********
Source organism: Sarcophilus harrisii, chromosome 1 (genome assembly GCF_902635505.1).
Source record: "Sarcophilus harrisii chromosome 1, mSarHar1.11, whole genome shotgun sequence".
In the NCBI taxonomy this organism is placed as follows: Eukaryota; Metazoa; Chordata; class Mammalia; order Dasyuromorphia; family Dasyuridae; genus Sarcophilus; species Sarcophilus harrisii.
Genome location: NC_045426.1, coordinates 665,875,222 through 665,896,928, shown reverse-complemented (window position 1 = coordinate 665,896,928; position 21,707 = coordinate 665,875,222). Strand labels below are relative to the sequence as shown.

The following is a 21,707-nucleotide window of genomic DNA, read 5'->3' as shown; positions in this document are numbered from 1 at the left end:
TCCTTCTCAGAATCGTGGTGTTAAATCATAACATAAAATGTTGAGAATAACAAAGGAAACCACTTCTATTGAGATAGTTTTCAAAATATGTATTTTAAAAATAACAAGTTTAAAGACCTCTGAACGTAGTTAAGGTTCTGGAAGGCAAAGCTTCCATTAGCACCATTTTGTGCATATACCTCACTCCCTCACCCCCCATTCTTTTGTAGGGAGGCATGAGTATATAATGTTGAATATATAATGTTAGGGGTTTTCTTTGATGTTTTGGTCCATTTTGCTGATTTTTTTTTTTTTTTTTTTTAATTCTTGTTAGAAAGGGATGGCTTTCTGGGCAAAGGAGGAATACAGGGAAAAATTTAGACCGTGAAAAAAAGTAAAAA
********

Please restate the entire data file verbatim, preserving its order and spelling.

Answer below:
Source organism: Sarcophilus harrisii, chromosome 1 (genome assembly GCF_902635505.1).
Source record: "Sarcophilus harrisii chromosome 1, mSarHar1.11, whole genome shotgun sequence".
In the NCBI taxonomy this organism is placed as follows: Eukaryota; Metazoa; Chordata; class Mammalia; order Dasyuromorphia; family Dasyuridae; genus Sarcophilus; species Sarcophilus harrisii.
Genome location: NC_045426.1, coordinates 665,875,222 through 665,896,928, shown reverse-complemented (window position 1 = coordinate 665,896,928; position 21,707 = coordinate 665,875,222). Strand labels below are relative to the sequence as shown.

The following is a 21,707-nucleotide window of genomic DNA, read 5'->3' as shown; positions in this document are numbered from 1 at the left end:
TCCTTCTCAGAATCGTGGTGTTAAATCATAACATAAAATGTTGAGAATAACAAAGGAAACCACTTCTATTGAGATAGTTTTCAAAATATGTATTTTAAAAATAACAAGTTTAAAGACCTCTGAACGTAGTTAAGGTTCTGGAAGGCAAAGCTTCCATTAGCACCATTTTGTGCATATACCTCACTCCCTCACCCCCCATTCTTTTGTAGGGAGGCATGAGTATATAATGTTGAATATATAATGTTAGGGGTTTTCTTTGATGTTTTGGTCCATTTTGCTGATTTTTTTTTTTTTTTTTTTTAATTCTTGTTAGAAAGGGATGGCTTTCTGGGCAAAGGAGGAATACAGGGAAAAATTTAGACCGTGAAAAAAAGTAAAAA